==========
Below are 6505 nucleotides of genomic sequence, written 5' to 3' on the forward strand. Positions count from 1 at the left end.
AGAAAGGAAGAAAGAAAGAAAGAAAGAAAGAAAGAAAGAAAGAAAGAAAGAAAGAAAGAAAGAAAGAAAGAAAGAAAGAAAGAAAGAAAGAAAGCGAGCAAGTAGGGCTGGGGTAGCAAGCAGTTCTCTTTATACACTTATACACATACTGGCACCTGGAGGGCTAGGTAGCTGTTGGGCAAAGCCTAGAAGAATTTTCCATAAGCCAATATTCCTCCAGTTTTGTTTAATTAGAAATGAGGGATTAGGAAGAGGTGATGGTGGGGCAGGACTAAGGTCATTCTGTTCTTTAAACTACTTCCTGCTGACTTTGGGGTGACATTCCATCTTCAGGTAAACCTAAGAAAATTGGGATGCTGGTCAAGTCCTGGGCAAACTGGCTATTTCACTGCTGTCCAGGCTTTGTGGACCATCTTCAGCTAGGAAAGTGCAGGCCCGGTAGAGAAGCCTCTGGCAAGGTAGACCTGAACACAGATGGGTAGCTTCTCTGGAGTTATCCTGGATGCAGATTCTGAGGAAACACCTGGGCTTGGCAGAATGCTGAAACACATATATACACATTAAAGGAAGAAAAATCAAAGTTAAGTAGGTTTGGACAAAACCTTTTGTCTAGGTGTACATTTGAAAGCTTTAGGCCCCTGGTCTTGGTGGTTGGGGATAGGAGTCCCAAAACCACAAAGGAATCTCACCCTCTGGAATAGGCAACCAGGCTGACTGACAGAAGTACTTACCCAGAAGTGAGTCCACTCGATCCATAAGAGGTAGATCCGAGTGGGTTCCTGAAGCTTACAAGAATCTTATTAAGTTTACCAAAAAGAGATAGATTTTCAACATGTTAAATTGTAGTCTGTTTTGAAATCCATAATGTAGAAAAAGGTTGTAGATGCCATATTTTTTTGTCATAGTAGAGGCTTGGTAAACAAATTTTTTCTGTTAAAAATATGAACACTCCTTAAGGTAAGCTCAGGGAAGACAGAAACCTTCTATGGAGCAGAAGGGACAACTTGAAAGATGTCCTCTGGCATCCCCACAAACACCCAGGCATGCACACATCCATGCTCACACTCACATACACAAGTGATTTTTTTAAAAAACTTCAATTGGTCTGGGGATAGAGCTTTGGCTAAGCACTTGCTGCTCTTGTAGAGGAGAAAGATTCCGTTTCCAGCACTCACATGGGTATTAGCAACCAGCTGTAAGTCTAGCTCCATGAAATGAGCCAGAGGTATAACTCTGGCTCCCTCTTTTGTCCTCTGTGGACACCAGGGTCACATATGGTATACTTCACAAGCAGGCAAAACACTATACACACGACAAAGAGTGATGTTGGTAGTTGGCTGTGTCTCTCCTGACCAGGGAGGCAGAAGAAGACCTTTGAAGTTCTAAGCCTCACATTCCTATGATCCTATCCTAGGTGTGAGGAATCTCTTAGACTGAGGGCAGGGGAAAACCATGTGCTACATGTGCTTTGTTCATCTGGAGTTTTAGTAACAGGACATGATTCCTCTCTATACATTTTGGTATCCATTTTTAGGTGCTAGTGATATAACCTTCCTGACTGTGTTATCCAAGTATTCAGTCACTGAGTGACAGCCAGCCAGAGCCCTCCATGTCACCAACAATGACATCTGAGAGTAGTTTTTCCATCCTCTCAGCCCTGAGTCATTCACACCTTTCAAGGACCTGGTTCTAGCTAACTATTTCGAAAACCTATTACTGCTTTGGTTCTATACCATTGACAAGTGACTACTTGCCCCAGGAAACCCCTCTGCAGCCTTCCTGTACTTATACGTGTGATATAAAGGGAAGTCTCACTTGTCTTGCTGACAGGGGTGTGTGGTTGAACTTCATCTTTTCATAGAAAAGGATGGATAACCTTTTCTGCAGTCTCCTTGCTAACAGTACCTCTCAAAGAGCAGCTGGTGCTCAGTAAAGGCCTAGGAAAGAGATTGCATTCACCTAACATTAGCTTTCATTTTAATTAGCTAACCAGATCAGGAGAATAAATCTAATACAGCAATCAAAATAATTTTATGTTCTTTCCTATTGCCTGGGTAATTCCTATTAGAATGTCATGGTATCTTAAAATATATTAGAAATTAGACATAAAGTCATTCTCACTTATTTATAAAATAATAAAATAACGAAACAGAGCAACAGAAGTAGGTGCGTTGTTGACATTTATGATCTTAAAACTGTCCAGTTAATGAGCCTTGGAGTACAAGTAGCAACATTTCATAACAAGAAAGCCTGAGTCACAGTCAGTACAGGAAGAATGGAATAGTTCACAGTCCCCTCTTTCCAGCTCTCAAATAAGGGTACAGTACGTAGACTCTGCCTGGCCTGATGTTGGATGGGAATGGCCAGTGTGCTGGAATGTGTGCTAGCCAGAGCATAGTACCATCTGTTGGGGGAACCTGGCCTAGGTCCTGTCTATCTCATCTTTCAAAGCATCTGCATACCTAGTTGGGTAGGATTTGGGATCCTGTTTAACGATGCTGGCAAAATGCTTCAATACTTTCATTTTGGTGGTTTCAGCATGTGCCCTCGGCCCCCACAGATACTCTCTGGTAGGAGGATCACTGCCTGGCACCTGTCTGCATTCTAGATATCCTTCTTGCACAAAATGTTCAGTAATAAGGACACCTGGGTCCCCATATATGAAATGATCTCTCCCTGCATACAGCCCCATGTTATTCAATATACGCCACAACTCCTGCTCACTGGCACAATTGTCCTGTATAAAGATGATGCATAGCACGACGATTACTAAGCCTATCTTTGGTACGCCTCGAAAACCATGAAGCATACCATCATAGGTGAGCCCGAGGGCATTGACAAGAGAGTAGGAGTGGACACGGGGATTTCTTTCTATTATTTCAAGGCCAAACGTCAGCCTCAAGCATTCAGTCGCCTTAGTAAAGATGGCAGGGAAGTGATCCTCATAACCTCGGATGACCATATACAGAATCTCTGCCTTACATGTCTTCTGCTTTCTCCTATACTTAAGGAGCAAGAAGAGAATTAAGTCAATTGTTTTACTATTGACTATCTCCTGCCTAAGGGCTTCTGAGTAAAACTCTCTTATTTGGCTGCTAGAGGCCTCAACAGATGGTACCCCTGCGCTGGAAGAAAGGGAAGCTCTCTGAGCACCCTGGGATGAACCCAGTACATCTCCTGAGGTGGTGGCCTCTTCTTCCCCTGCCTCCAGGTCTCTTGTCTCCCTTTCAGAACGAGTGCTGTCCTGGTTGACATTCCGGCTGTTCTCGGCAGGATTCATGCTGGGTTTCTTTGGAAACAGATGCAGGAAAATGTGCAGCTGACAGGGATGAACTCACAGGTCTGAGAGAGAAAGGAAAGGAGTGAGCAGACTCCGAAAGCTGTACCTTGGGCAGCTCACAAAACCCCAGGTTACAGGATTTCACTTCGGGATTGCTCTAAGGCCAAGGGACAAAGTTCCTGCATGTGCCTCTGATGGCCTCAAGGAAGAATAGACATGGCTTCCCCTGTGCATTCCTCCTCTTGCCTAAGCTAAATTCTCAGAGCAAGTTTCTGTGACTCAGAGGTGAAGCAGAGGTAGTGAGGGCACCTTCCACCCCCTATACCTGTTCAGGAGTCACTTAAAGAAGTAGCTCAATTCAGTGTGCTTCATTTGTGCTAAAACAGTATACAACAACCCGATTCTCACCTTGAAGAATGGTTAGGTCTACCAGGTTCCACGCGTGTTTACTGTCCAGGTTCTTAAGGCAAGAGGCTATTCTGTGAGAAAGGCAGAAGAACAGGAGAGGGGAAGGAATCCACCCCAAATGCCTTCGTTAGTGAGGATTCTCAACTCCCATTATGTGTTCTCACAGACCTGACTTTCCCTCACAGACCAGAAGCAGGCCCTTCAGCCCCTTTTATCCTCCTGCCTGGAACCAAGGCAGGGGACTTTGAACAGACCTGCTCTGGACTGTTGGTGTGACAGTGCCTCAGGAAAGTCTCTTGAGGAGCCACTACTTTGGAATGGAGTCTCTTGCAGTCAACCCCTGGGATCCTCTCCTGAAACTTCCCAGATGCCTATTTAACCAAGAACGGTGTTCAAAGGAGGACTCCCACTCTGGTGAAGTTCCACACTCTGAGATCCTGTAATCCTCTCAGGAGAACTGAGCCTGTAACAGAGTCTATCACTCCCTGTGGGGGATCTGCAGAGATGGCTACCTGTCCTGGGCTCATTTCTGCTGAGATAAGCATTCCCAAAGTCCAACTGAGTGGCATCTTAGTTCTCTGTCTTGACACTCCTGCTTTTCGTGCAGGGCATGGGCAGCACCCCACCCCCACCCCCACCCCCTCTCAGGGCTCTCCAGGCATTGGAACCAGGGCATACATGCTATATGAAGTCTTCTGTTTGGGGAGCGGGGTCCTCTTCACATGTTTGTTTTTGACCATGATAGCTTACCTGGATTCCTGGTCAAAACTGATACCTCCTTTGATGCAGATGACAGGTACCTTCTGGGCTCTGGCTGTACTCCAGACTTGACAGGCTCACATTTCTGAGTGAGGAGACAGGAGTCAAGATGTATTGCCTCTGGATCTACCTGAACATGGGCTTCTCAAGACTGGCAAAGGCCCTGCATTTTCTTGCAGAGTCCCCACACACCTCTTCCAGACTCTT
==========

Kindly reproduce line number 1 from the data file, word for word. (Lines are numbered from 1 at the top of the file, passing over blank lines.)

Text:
Below are 6505 nucleotides of genomic sequence, written 5' to 3' on the forward strand. Positions count from 1 at the left end.